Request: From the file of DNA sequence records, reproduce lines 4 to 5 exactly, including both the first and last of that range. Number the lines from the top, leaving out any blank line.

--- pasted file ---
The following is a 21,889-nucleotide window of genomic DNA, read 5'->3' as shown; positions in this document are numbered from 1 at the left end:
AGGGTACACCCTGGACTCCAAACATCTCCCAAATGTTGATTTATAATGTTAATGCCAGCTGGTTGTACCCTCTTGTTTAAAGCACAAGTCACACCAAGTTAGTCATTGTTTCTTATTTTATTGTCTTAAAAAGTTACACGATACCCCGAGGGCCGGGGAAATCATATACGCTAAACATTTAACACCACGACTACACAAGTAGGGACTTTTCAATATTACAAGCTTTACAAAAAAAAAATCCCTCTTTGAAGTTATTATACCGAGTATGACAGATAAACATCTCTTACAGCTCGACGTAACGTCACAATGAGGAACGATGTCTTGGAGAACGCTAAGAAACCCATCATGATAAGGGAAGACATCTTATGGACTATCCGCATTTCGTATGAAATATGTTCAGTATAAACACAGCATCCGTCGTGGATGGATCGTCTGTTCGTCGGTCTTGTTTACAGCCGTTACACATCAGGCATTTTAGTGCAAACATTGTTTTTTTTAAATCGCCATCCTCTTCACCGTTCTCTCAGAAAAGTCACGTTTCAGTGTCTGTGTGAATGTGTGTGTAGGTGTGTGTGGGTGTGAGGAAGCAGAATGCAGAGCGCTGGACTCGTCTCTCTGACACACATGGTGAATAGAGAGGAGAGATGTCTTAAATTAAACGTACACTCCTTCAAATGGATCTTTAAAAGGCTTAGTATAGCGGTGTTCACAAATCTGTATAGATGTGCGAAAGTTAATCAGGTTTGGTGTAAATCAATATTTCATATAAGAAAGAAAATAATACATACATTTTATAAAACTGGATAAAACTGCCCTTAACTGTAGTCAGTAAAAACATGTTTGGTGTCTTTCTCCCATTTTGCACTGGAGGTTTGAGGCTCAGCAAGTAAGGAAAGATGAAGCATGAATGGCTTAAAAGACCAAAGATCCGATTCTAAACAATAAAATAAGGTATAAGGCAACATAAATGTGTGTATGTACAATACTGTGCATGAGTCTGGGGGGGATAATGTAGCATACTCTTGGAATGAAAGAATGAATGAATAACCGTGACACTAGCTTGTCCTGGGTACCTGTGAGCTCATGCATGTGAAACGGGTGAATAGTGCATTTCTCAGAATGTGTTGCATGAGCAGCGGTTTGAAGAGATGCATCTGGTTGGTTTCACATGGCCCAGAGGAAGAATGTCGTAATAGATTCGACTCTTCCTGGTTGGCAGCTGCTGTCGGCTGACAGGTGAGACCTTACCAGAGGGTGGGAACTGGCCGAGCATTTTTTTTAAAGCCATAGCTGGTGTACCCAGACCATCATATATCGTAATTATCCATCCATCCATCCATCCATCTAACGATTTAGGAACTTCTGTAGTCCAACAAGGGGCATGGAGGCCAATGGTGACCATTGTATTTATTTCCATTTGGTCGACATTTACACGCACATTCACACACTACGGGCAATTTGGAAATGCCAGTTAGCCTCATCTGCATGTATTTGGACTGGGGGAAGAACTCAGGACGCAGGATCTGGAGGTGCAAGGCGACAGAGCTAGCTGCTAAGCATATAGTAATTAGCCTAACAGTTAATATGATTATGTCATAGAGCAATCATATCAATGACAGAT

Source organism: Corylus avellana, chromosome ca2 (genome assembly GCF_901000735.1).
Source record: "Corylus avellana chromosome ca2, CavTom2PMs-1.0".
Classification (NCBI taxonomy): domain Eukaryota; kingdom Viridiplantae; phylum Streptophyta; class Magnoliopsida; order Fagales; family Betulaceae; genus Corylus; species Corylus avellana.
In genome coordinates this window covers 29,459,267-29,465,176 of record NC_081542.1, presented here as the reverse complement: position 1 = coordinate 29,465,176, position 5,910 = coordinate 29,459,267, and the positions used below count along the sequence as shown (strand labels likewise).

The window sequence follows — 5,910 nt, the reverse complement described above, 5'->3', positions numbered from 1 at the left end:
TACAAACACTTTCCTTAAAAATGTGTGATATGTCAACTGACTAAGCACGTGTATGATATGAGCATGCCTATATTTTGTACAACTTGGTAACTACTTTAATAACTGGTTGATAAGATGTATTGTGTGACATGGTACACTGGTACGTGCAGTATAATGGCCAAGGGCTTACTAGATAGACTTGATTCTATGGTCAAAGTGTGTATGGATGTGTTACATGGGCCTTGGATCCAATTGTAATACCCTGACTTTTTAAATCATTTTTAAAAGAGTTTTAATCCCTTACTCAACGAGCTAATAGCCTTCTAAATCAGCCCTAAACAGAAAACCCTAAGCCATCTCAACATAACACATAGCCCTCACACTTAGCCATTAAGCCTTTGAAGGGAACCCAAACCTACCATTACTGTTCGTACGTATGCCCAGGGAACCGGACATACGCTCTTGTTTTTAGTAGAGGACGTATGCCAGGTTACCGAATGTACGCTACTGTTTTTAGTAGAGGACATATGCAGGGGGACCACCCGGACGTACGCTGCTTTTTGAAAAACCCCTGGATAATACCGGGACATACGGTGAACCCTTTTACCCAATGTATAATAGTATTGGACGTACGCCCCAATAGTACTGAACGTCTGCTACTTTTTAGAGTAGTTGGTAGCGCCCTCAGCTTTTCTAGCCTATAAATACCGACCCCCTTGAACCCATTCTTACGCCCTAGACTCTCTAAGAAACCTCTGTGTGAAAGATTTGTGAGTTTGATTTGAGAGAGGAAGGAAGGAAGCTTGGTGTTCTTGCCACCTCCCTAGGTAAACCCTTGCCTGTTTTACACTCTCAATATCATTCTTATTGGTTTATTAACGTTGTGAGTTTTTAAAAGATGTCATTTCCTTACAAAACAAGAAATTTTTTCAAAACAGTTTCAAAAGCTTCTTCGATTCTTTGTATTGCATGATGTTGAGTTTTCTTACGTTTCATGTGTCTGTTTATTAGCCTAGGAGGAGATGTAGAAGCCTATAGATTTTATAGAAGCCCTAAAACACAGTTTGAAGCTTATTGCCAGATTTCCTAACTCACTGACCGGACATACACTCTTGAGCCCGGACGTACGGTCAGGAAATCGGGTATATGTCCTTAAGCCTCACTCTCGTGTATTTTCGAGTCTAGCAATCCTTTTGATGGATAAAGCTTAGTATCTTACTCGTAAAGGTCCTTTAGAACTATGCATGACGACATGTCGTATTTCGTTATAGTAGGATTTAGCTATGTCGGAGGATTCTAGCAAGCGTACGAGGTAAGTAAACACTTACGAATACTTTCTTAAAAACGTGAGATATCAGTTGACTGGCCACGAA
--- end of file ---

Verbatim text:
Source record: "Corylus avellana chromosome ca2, CavTom2PMs-1.0".
Classification (NCBI taxonomy): domain Eukaryota; kingdom Viridiplantae; phylum Streptophyta; class Magnoliopsida; order Fagales; family Betulaceae; genus Corylus; species Corylus avellana.